*Pictures from yelp.com.
I forget the first time I went to Manhattan’s Artisanal Bistro. It’s a fromagerie expounded into an entire white-tablecloth restaurant, in a glorious Art Deco style building. The building alone is a reason to go here: it has cube-printed floors, overhead lights with Mondrian-style patterning across them, and supplementary posters framed on the wall. Everything is red, brown, and yellow like the colors of most of their entrees.
The first thing I did was go to the cheese counter. Your standard order is a 3-cheese platter. The cheeses are bought from America and Europe and are in regular rotation. I’m really impressed with how the people at the cheese counter can remember what cheese you ordered and tell your waiter without knowing your name or giving you a number. I had trouble remembering which cheese was which after I tried about five.
The waiter presents your cheese platter with a checklist. Your orders are checked and numbered in the order which you’re recommended to eat them. Here’s the cheese I ordered:
1.) Nettle Meadow Kunik (upstate NY): It’s a creamy, tart cheese, my favorite of the trio. It’s creamier than most cream cheeses and makes a great spread. I can imagine it being good in grilled cheese. It’s like Brie without the salt.
2.) Mimolette (France): A distinct cheese in both flavor and it’s orange color. It’s caramel-tinctured and fruity, and is very strong. It reminds me of parmesan. It’s very hard in texture and will break off in layers like pieces of sedimented limestone unless you cut it with a sharp knife.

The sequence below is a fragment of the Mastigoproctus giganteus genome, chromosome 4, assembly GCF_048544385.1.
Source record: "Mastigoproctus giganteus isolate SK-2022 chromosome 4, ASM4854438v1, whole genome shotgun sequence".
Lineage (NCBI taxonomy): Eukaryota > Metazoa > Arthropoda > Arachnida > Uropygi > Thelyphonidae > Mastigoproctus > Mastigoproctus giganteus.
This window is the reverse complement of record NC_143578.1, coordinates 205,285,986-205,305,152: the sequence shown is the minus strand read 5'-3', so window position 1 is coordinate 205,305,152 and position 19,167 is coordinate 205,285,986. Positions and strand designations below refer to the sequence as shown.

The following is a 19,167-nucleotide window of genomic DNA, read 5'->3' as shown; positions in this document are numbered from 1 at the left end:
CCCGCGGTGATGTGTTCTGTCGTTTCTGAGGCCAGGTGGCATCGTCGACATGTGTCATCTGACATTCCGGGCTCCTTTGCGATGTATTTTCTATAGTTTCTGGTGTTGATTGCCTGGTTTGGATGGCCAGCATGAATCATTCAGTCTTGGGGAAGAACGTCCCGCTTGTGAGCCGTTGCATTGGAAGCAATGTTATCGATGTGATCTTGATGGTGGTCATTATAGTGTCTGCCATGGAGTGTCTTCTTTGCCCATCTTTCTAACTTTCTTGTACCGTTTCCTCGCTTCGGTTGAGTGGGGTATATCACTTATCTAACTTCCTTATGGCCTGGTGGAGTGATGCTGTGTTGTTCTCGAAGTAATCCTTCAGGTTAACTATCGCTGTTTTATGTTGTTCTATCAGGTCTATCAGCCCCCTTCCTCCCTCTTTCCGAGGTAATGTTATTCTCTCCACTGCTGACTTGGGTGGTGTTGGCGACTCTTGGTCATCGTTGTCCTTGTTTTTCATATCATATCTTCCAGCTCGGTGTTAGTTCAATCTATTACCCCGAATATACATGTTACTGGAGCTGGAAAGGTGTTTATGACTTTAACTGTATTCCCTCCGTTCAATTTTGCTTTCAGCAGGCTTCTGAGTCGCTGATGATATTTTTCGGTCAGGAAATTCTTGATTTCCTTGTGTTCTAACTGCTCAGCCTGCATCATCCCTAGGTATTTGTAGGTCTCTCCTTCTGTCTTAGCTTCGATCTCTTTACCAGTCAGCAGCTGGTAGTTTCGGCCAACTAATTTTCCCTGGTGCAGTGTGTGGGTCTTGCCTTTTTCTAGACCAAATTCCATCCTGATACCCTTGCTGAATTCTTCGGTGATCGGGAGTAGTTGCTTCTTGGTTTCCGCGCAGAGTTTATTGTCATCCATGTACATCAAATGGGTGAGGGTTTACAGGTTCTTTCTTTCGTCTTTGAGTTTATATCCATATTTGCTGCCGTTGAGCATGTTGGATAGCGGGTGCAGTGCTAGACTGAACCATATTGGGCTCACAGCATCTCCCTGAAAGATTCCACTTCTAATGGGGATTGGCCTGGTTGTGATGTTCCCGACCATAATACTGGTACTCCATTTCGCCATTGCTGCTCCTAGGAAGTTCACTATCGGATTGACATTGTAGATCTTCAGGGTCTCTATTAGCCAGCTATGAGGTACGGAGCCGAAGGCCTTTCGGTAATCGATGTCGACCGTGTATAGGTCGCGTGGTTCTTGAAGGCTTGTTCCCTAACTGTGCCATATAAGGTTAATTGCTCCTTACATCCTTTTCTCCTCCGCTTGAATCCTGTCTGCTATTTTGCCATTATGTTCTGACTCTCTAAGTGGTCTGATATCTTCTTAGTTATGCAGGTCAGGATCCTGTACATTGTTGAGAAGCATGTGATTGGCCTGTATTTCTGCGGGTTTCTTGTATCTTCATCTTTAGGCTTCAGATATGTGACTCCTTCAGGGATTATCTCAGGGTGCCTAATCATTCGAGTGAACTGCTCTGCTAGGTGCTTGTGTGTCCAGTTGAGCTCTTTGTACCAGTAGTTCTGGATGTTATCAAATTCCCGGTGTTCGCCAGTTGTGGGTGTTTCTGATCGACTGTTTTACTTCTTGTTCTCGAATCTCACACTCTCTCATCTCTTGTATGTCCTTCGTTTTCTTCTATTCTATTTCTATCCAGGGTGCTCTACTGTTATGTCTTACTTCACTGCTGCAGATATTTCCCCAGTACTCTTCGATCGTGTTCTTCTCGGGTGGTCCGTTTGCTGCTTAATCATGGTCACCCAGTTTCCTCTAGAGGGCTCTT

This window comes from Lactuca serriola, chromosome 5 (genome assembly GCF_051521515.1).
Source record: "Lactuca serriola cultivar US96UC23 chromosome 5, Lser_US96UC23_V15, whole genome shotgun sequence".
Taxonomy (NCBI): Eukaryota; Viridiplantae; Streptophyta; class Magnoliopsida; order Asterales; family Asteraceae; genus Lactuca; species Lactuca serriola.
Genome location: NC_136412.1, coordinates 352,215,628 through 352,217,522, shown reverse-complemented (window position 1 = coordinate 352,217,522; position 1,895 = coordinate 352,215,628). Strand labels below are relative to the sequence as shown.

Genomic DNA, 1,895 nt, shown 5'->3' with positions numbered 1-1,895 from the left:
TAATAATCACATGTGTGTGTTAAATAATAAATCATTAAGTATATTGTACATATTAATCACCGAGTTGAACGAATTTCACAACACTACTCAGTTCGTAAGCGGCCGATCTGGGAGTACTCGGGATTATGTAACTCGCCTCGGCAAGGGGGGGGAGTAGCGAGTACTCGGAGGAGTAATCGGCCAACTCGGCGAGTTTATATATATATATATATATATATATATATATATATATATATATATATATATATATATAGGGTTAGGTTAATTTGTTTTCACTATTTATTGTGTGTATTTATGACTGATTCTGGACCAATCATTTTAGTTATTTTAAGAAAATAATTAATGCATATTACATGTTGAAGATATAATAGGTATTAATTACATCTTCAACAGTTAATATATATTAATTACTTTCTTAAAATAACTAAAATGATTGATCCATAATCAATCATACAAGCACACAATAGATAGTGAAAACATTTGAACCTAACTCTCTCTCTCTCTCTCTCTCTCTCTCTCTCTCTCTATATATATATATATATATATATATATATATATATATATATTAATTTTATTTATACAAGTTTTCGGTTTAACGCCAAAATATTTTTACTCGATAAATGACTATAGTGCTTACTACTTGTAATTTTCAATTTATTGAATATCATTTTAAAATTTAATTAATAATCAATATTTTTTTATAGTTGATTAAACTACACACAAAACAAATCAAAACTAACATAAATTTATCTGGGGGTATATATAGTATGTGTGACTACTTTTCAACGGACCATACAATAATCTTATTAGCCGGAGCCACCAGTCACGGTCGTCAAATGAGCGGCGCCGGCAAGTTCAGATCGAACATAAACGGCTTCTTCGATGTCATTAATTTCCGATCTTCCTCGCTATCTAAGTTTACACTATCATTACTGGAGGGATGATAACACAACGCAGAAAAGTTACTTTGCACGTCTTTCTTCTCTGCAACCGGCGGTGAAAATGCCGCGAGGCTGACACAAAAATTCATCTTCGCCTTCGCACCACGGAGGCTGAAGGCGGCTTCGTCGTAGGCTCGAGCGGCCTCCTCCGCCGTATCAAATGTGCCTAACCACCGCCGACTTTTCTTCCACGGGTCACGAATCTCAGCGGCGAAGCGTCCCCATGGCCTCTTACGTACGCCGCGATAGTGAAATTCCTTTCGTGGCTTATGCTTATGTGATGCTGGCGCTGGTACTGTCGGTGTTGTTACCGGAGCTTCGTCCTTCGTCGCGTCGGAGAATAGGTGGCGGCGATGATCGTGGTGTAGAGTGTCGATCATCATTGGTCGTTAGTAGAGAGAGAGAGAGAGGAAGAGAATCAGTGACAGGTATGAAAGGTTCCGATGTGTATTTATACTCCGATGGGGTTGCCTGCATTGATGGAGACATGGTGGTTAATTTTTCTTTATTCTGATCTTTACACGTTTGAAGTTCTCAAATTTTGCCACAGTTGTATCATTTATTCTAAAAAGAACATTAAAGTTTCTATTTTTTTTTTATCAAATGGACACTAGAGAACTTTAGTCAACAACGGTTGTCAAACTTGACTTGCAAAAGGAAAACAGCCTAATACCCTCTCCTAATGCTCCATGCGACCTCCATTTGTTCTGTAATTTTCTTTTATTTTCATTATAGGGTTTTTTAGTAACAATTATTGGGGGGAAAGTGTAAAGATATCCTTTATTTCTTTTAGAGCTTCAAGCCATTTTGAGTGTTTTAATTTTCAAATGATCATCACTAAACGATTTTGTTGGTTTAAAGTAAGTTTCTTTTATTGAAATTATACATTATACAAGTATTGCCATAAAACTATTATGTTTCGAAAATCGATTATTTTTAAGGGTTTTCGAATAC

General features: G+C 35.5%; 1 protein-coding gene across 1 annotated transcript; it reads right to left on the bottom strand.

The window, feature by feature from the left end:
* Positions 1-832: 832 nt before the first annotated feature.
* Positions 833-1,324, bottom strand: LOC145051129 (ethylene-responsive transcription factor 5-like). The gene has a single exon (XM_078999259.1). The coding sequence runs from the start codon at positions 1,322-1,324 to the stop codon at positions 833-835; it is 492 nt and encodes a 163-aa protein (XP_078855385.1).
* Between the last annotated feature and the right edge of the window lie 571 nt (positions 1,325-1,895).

3.) Bleu d’Auvergne (France): It’s semisoft and doesn’t break like most blue cheeses. But it’s way too salty for my taste.
They recommend cheese and wine pairings on your menu. The wine selection is almost as varied as the cheese counter. But despite how good the cheese is, the best thing I’ve had there (I am a vegetarian, so I haven’t tried it all) is the onion soup. It was featured in New York Magazine‘s best soups list. It’s a supreme four cheese blend bonanza with an abundance of caramelized onions underneath. You can taste the caramelization much better than in most versions, and the broth is rich and flavorful without the texture-oppressing little pieces of beef seen in many French onion soup juices.
The asparagus in lemon parmesan sauce wasn’t bad either: it defied its impulse to dessicate in the pan and remained juicy without becoming limp. My dad enjoyed his meal too: he said hanger steak generally isn’t exciting but they marinated it just right. For dessert we ordered cheesecake and Marquise au Chocolat- a dense square of chocolate mousse with vanilla salt on top. Both had a mod-looking curve of sweet sauce dots on the plate- mine was hazelnut praline cream. The desserts were okay, but not anywhere near as good as the cheese. They used to make a dessert out of vegetables that was phenomenal: basil ice cream atop a tomato tart. I wish they still did.
Overall, you’ll get just as much enjoyment out of the classic Art Deco building as you would from the cheese, not to mention that you can stop in anytime to buy cheese to take home.
Chef: Terrance Brennan
Recommended Dish: Onion Soup
Price Range: $45-$80 per person
Clientele: Everyone. They’ve been very busy every time I’ve gone there (again, my general trust in public taste has been justified).
2 Park Avenue (32nd Street)
New York, NY 10016
Cheese Counter: 212-532-4033